John Sieger
Sieger on Songs

Let Us Give Thanks for Roger Miller

And for Paul Cebar, John Ziegler and Bob Reitman.

By - Nov 23rd, 2018 03:41 pm
Roger Miller and Paul Cebar.

Roger Miller and Paul Cebar.

After feasting on unpardoned turkeys, our extended family goes around the extended table and reads thank you notes. We draw them randomly and try to guess who wrote them. Some are easy, some are are hard and some, usually from the young stand-up comic in training, seven-year-old Casey, a second cousin of my wife, are funny. It’s a nice ritual.

Here in Milwaukee there is plenty to be grateful for. Near the top of my list is how long I can go without hearing brain-numbing radio ads or the awful shows made possible by them. I certainly could think of better things to do with that money. If it weren’t for Bob Uecker and the occasional Packer game I need to listen to because I’m driving somewhere, I’d never hear any of them again. As it is, 99 percent of my time is happily spent on the left side of the radio dial listening to 88nine, WUWM, WHAD and WMSE. Here you can find music that wouldn’t have a chance on rigidly formatted commercial stations. But down in the upper eighties and low nineties there’s something for everyone. Each station has their specialties, but the creative dial twirler can often find musical nirvana.

Before we continue, there’s a bit of sad news for fans of local music. Last week the Milwaukee music scene lost a true fan and loyal supporter. Bruce Winter succumbed to cancer on November 14th. As program director of WUWM, he did his best to make sure music was always part of the mix. More than once I heard my own band, Semi-Twang, come over the airwaves as I drove somewhere. Every Thursday I can play Six Degrees of Zimmerman with Bob Reitman. This former commercial jock has found his safe place at WUWM, where he and his son spin more obscure sides and chat amiably. There’s never been a bigger Bob Dylan fan and with that as his touchstone, he explores the ever widening circles around him. This Thanksgiving I know I’ll be grateful for all Bruce did for this city and for Reitman’s show.

Let’s move on to the station I find ever so useful in my continuing music education, WMSE. The DJs volunteer there for one reason — they have been swept away by music and they want to share their obsession with the listening public. One of them, Paul Cebar, is in a category by himself. If you can, do what I did and get in a band with him. The drive to any gig will be filled with music you’ve never heard before but probably should have. Somewhere on one of those long drives, around the twentieth mixtape, I realized this guy lived and breathed music. What I learned on those trips snuck into my subconscious and popped up later in my writing. You may never get to ride in the van with him, but Cebar still does his show, “Way Back Home,” Wednesdays from nine to noon, and it’s a pretty good substitute.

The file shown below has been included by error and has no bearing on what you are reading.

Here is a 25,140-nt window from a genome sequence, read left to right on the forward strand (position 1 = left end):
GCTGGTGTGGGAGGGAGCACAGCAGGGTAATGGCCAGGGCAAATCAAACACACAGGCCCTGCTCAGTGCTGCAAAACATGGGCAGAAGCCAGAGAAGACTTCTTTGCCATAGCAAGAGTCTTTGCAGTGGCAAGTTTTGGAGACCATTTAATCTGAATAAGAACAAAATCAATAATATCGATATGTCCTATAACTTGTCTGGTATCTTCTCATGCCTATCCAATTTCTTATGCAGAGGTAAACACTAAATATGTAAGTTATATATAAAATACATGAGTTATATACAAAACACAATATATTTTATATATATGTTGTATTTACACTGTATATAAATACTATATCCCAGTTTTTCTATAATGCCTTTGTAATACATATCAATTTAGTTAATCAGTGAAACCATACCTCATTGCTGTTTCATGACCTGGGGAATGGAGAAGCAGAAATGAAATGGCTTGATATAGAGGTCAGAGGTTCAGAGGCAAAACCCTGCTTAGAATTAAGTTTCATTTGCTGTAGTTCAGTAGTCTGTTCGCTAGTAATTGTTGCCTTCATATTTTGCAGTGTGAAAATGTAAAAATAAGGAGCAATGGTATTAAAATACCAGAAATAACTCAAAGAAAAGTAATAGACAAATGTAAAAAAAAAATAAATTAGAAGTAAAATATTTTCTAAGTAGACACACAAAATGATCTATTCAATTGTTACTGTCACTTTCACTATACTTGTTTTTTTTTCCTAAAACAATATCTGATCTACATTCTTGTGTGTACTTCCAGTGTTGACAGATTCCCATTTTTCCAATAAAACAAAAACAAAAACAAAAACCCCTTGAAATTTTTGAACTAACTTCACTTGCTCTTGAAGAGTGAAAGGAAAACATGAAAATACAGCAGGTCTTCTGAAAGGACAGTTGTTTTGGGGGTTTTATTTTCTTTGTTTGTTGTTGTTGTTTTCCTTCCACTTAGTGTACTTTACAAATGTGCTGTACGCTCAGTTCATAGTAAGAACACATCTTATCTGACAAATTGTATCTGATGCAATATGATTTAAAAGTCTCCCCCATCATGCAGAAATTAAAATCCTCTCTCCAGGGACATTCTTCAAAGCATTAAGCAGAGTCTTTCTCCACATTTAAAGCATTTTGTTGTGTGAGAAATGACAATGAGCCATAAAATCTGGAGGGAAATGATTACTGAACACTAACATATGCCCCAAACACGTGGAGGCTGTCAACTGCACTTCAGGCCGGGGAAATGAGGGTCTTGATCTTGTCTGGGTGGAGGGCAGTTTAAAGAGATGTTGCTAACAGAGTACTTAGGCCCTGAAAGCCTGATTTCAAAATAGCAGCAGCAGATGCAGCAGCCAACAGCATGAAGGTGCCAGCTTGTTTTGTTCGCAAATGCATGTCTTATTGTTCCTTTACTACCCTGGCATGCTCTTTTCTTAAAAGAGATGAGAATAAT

Another indispensable show, and one of the only ones where authentic country music is heard, is John Ziegler’sChicken Shack.” On Fridays from nine to noon he spins endless deep cuts from Nashville’s golden age and few good ones from this century. It’s a good way to kick off your weekend. Listen to this obscure nugget I gleaned from the Shack last week: “My Ears Should Burn (When Fools Are Talked About).” It’s by that certified hillbilly alien, Roger Miller, and it’s a doozy. The lyrics:

Sometimes my memories let me hold and kiss you
But they’re just lending me the things I live without
And if it’s my fault that I can’t really hold you
Yes my ears should burn when fools are talked about

What made me think I craved another’s kisses
Another so unworthy I found out
My arms should have no right to hold another
And my ears should burn when fools are talked about

At night in dreams I hear her callin’ to me
She loves me she loves me there’s no doubt
But my lips have no right to ask forgiveness
And my ears should burn when fools are talked about

© Roger Miller

This song is new to me but it only intensifies my love for this one-off native genius. It’s not as goofy as some of his earlier novelty hits, but that doesn’t mean it isn’t just slightly warped. There were few in the Nashville crowd who were capable of stringing together the kind of original and memorable lines he did, and even then many wouldn’t have had the nerve to sing such a strange tune. There’s a method to the Miller madness, though. Taking his cue from the title, he catalogs and comments on the various components in his pitiful heartbroken world, from memories and dreams to body parts like his lips and arms. It’s both crafty and moving. He might’ve been a writer of aphorisms had there been any money in it. This couplet will stick with me for a while:

Sometimes my memories let me hold and kiss you
But they’re just lending me the things I live without

Do I wish I‘d written that? You bet. So I’m thankful Roger Miller once graced our planet with his singular gift and I’m glad great radio still flourishes in this town. As I bow my head pretending to say grace, I’m actually giving thanks for all the deep research done by guys like Paul and John. They’re the ones who help me finish my homework. So go ahead boys, have an extra slice of pie. It’s on me!

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2 thoughts on “Sieger on Songs: Let Us Give Thanks for Roger Miller”

  1. Thomas Martinsen says:

    Thanks, John, for shining a light on the dear, departed Roger Miller and on living local legends, too.

  2. Thomas Martinsen says:

    Forgive me, readers, for not including Bruce Winter among the dear departed in post # 1. Bruce shared a great deal of excellent music on 89.7 FM that was rarely heard elsewhere.

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